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M. walked towards me with a light blue play silk draped over her head. “Where M.” she stated, “Where M!” I echoed her, “Where’s M? Where is she?” She slid the silk across her face and when it fell and our eyes met, she squealed and laughed. “Again!” she demanded. M. continued to carefully drape the play silk over her head and face pursuing this game, again and again, toddling after me like a little blue ghost.

The game changed suddenly as M. pushed the silk towards me. “Where Megan,” she said, letting me know it was my turn to hide. I pulled the silk over my face and M. quickly yanked it down as she shrieked, “Where Megan!” and again fell into fits of laughter. After several rounds of this game, M. and I each taking our turns, some of the other children began to watch us and then transfer aspects of the peek-a-boo game with the play silks to the loft.

They climbed underneath and peeked out at their friends, calling “Peek-a-boo” to entice them into further games. L. and M. peeked through the stairs at each other, calling, watching, laughing. We hung more playsilks around the edge of the loft, creating a softly lit hiding space beneath, and the hiding, seeking, peeking play continued on. Later in the day their inside play was echoed in our outdoor space as the children hid in the garden, peeking out at each other and their parents from behind flowering plants and bushes.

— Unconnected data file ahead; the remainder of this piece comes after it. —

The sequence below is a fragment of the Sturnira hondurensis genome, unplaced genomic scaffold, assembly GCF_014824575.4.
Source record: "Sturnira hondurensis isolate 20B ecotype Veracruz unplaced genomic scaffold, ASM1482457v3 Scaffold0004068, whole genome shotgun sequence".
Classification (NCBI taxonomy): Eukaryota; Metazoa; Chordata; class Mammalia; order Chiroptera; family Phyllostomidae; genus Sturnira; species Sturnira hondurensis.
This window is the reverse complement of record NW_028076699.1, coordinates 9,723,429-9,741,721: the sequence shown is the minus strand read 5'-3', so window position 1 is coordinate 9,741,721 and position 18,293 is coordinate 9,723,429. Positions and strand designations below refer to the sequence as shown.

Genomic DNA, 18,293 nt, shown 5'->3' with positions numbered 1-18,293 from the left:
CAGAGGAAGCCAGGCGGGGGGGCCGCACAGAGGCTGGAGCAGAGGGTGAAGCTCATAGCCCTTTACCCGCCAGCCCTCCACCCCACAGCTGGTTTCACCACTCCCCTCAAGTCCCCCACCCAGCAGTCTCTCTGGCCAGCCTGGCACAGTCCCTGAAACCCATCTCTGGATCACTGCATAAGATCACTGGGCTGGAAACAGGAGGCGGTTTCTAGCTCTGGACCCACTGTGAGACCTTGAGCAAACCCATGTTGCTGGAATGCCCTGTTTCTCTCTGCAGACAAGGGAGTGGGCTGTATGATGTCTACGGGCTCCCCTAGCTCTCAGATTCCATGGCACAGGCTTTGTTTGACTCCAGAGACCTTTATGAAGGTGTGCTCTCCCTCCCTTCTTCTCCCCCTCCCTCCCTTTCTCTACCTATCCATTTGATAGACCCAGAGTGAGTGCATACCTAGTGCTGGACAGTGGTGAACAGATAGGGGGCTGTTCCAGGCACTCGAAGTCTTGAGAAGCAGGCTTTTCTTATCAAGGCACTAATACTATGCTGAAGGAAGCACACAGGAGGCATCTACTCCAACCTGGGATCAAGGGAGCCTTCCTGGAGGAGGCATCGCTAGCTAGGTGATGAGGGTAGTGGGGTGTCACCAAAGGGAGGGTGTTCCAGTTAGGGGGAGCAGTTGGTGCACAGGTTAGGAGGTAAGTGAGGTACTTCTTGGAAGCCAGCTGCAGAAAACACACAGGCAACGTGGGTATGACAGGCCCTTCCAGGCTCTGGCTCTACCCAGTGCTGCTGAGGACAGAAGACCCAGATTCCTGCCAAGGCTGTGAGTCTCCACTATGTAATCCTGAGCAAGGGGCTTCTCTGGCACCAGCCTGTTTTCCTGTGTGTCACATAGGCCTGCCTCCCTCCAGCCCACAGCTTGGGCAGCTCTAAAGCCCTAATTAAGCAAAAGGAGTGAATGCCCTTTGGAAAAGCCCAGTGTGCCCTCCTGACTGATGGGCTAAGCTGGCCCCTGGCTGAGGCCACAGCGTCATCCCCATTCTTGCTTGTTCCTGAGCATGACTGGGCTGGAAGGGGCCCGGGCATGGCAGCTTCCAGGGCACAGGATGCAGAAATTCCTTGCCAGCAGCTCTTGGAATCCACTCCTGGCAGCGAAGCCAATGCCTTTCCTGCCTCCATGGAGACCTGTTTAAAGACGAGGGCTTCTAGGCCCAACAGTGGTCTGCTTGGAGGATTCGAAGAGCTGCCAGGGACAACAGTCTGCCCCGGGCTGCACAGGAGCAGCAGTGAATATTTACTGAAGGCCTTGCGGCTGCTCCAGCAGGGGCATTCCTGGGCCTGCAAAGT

What learning is happening here? These young children are refining their understanding of object permanence, the knowledge that one can disappear and reappear, and that they continue to exist even when they are unseen. As they wait and anticipate the reemergence of familiar faces, they are beginning to make predictions. Socially, they are developing the ability to interpret and connect meaning to facial expressions such as happiness, excitement and surprise. Further, they are noticing each other, responding to each other and learning to take turns and play with each other cooperatively.

Peek-a-boo is, of course, not a new game. It’s an oldie but a goodie. What I like to see however is the ways that it evolves over time. It’s interesting to me how the children, with little input from me, continue to change and shape the path that their play takes. I may provide them with the materials to take it to another level, but the ideas come from them and my job I feel is to be responsive; to notice, reflect and respond to their ideas and their lead. They are so good at this! So capable and confident.